Recently I wrote an article What is Reactive Programming? iOS Edition where in a simple way I described how to build your own Reactive Framework, and helped you to understand that no-one should be scared by the reactive approach. The previous article could now be named How to cook reactive programming. Part 0., since this is a continuation. I would recommend reading the previous article if you are not familiar with the reactive programming concepts.
Integrated development environment (IDE) for macOS
Instruments for Apple's Xcode is a tool for performance analysis of an iOS application. In 2018 Apple introduced Custom Instruments — an opportunity to expand the standard set of instruments for application profiling. When existing tools are not enough, you can create new ones yourself — it will collect, analyze and display the data the way you need.
This article is an example of how we can do research into Swift Standard Library functions behavior building our knowledge not only on the Library documentation but also on its source code.
All events which programmers call "errors" can be separated into two types.
- Events caused by external factors such as a network connection failure.
- Events caused by a programmer's mistake such as reaching a switch operator case which should be unreachable.
New betas are here and these are some of the most important things that I have learned about them.
Firstly, the latest Xcode beta is bundled with the following Swift version:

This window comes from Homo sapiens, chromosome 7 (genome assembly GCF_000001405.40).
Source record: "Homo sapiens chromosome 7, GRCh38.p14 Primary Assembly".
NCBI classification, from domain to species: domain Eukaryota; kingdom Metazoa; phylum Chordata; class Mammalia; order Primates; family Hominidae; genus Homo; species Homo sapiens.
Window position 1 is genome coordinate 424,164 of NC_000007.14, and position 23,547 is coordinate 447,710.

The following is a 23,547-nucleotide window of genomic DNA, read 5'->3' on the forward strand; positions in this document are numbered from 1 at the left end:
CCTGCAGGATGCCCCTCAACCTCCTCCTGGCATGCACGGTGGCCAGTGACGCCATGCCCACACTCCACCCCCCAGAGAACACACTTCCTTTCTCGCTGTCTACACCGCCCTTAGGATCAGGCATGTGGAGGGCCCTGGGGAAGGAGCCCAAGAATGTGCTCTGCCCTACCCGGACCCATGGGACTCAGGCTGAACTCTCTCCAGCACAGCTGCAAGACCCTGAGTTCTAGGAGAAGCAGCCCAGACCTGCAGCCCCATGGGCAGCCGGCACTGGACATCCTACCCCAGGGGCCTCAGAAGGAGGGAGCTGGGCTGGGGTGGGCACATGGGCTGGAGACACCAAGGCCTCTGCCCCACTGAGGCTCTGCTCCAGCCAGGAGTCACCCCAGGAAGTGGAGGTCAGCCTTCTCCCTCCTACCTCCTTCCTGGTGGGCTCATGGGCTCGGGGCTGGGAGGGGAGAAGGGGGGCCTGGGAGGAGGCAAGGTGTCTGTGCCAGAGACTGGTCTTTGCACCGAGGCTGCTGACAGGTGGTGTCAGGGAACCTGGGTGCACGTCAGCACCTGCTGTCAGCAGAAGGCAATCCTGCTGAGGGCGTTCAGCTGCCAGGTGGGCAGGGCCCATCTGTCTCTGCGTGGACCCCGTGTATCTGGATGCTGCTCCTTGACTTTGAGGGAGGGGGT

Apple Swift version 5.0 (swiftlang-1001.0.45.7 clang-1001.0.37.7) Target: x86_64-apple-darwin18.2.0 ABI version: 0.6
Let’s start with the most exciting news:
Swift apps no longer include dynamically linked libraries for the Swift standard library and Swift SDK overlays in build variants for devices running iOS 12.2, watchOS 5.2, and tvOS 12.2. As a result, Swift apps can be smaller when deployed for testing using TestFlight, or when thinning an app archive for local development distribution.Application Binary Interface stability is coming! And this is excellent news. I think this is the one of the most significant issues at the moment with Swift. Not because of side-effects but because of Swift’s failure to deliver on previous promises. Anyway, I even know people who rewrite their Apple Watch extensions to Objective C to reduce the size of binary (something like 15MB vs ~1MB in Objective C). If you want to know more about the state of ABI, follow the links: Swift — ABI Dashboard and Swift ABI Stability Manifesto.